Distress Characteristics in Embankment-Bridge Transition Section of the Qinghai-Tibet Railway in Permafrost Regions
Peifeng He, Fujun Niu, Yunhui Huang, Saize Zhang, Chenglong Jiao
2023, 14(4): 680-696. doi: 10.1007/s13753-023-00506-w
The Qinghai-Tibet Railway has been operating safely for 16 years in the permafrost zone and the railroad subgrade is generally stable by adopting the cooling roadbed techniques. However, settlement caused by the degradation of subgrade permafrost in the embankment-bridge transition sections (EBTS) is one of the most representative and severe distresses. A field survey on 440 bridges (including 880 EBTSs) was carried out employing terrestrial laser scanning and ground-penetrating radar for comprehensively assessing all EBTSs in the permafrost zone. The results show that the types of distresses of EBTSs were differential settlement, upheaval mounds of the protection-cone slopes, subsidence of the protection-cone slopes, surface cracks of the protection cones and longitudinal and transverse dislocation of the wing walls. The occurrence rates of these distresses were 78.93, 3.47, 11.56, 3.36, 21.18 and 4.56%, respectively. The most serious problem was differential settlement, and the average differential settlement amount (ADSA) was 15.3 cm. Furthermore, the relationships between differential settlement and 11 influencing factors were examined. The results indicate that ADSA is greater on the northern side of a bridge than on the southern side and on the sunny slope than on the shady slope. It is also greater in the high-temperature permafrost region than in the low-temperature permafrost region and in the high-ice content area than in the low-ice content area. The EBTSs are more influenced by ice content than by ground temperature. The ADSA increases when the embankment height increases, the particle size of subgrade soil decreases and the surface vegetation cover decreases.
Residents’ Preferences for Rural Housing Disaster Insurance Attributes in Central and Western Tibet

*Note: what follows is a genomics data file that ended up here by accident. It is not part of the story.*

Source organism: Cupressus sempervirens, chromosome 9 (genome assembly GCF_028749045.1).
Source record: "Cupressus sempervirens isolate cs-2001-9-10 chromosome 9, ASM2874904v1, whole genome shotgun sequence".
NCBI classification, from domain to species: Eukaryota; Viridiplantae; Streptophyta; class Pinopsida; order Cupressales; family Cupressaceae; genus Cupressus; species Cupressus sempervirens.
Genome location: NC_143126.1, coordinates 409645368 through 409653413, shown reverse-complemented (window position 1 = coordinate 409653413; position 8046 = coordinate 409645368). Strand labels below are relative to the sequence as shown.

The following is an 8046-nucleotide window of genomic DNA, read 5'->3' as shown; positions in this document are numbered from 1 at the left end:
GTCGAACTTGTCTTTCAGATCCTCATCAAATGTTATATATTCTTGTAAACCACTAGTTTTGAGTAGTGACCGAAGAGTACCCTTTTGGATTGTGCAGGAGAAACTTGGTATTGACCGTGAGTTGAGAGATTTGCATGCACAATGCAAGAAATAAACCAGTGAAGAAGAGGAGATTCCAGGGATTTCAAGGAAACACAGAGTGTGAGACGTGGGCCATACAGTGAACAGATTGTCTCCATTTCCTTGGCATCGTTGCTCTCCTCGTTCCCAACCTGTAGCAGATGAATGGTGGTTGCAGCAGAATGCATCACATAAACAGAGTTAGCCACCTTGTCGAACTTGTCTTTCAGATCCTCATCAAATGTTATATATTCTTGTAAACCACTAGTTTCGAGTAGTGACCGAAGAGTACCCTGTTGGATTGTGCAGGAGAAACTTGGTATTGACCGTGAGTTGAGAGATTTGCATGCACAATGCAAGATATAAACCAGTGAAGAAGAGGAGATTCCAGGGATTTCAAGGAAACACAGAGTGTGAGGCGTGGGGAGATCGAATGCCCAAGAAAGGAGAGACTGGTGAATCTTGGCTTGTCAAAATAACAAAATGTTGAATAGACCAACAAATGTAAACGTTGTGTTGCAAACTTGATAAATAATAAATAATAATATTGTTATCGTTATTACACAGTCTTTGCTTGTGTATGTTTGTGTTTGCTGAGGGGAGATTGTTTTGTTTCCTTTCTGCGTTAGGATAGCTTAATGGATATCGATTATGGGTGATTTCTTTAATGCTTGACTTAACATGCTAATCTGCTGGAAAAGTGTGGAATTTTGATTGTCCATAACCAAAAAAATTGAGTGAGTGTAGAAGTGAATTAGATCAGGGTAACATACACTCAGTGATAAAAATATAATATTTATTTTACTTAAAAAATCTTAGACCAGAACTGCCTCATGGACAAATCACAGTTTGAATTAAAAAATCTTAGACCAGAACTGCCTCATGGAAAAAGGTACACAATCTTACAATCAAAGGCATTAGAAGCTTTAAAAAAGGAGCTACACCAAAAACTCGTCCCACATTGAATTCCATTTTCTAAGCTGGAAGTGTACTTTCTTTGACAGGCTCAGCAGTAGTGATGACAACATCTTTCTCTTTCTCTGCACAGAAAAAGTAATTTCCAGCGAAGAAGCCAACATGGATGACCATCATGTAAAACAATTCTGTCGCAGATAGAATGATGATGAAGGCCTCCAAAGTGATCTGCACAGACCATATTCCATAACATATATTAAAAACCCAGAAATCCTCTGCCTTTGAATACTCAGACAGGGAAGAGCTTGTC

Tingting Yang, Zitong Li, Yuan Bai, Xinli Liu, Tao Ye
2023, 14(4): 697-711. doi: 10.1007/s13753-023-00469-y
Understanding the heterogeneous preferences of individuals for disaster insurance attributes is critical for product improvement and policy design. In an era of global environmental change, the Qinghai-Tibet Plateau is a hotspot of natural hazards. Improving the capability of rural housing disaster insurance to foster local residents’ disaster resilience is of great significance but remains under addressed. We used a discrete choice experiment approach to provide the first estimates of rural residents’ preferences for rural housing disaster insurance attributes in central and western Tibet. We estimated residents’ preferences and willingness-to-pay for the sum insured, subsidy rate, insured object, and perils covered. The potential impacts of increasing the sum insured, expanding the insured object, and lowering subsidy rates were evaluated. Our results suggest that residents prefer products with a high sum insured, high subsidy rate, and a complete list of insured objects. Residents who have experienced specific hazards tend to prefer the corresponding perils covered. Females and residents who have a closer social network are more likely to purchase insurance. Product improvement and policy simulation results suggest that, while lowering the subsidy rate, increasing the sum insured and expanding the insured object could promote participation and improve residents’ welfare. Our results could improve the understanding of the preferences of households in remote regions and support policy implementations.